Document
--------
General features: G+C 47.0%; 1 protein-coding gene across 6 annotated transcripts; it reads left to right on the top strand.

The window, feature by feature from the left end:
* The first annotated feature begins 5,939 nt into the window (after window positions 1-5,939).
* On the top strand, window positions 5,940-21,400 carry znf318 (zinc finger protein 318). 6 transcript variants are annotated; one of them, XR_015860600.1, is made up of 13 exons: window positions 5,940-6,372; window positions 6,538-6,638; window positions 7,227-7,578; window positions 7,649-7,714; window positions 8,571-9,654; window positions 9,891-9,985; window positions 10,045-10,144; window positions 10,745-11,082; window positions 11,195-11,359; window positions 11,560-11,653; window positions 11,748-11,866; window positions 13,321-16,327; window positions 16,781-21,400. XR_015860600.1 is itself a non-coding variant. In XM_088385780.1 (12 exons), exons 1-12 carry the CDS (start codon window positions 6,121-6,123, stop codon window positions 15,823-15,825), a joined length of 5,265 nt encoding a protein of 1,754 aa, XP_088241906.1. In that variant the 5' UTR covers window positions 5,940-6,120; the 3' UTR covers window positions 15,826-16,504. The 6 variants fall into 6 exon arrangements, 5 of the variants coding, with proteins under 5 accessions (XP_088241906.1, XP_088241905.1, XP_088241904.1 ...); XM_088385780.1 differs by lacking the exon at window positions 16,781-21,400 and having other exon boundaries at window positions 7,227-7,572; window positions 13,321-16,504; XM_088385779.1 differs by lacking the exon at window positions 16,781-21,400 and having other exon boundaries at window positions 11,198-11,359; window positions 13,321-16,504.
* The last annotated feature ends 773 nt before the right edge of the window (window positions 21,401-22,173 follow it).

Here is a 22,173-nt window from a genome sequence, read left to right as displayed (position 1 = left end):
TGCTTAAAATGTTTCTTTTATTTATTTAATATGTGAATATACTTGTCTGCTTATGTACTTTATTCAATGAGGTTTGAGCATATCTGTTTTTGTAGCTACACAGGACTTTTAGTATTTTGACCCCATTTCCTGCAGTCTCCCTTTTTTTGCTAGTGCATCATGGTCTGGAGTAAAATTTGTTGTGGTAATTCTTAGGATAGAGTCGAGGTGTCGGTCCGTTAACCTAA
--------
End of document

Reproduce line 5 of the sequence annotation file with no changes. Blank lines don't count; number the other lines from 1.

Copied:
* The last annotated feature ends 773 nt before the right edge of the window (window positions 21,401-22,173 follow it).